Israel honors German officer from "The Pianist"
JERUSALEM (Reuters) - Israel's Holocaust memorial said on Monday it was honoring a German officer whose rescue of a Polish Jewish musician is documented by Roman Polanski's 2002 Hollywood film "The Pianist."
The late Captain Wilm Hosenfeld is one of the few German World War Two soldiers to win the title of "Righteous among the Nations," among some 22,000 people honored for helping Jews avoid death in the Nazi Holocaust, in which 6 million perished.
In a statement, the Yad Vashem museum said it had decided to honor Hosenfeld, played in the movie by the German-born actor Thomas Kretschmann, after verifying that he had no hand in war crimes despite a military role in the occupation of Warsaw.
Hosenfeld, stationed in the Nazi-occupied Polish capital from 1940 to 1944, served mostly as a sports and culture officer, though he had some involvement in interrogations, the museum said.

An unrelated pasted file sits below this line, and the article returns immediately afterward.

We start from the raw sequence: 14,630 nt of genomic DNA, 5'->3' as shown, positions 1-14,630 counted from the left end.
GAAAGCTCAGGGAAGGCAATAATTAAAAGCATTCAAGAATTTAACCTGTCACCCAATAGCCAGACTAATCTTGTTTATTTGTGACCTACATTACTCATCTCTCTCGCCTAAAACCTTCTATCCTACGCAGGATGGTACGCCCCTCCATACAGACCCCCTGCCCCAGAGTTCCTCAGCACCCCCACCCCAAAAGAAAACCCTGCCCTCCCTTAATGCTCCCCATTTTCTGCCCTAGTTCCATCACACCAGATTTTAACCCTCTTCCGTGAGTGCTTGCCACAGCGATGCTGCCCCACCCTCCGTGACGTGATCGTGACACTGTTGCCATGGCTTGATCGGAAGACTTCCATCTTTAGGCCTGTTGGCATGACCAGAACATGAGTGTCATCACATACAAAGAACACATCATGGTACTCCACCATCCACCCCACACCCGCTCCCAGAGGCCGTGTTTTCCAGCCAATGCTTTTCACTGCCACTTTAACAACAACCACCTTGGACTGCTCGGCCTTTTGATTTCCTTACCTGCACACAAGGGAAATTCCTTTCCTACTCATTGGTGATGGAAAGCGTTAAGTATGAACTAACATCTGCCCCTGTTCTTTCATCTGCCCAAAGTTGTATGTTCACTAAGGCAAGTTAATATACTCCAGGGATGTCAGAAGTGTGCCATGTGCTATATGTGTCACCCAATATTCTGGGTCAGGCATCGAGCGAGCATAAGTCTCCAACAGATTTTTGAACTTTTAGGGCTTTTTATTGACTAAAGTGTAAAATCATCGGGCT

Hosenfeld helped to shelter and feed the pianist Wladyslaw Szpilman, who wrote about officer's kindness in his diary after escaping the Warsaw Ghetto, where he had been incarcerated as a Jew.
The diary of another Holocaust survivor said Hosenfeld had given him work after he escaped from a train en route to the Treblinka death camp, where most ghetto residents were sent, Yad Vashem said.
Hosenfeld was captured by the Red Army near the end of the war and perished in a Soviet prison in 1952.
Diaries and letters showed he had expressed his "horror at the extermination of the Jewish people" by the country that he served, Yad Vashem said.
His offspring in Germany will receive a certificate and a medal to document the honor.
(Writing by Allyn Fisher-Ilan; Editing by Douglas Hamilton and Kevin Liffey)
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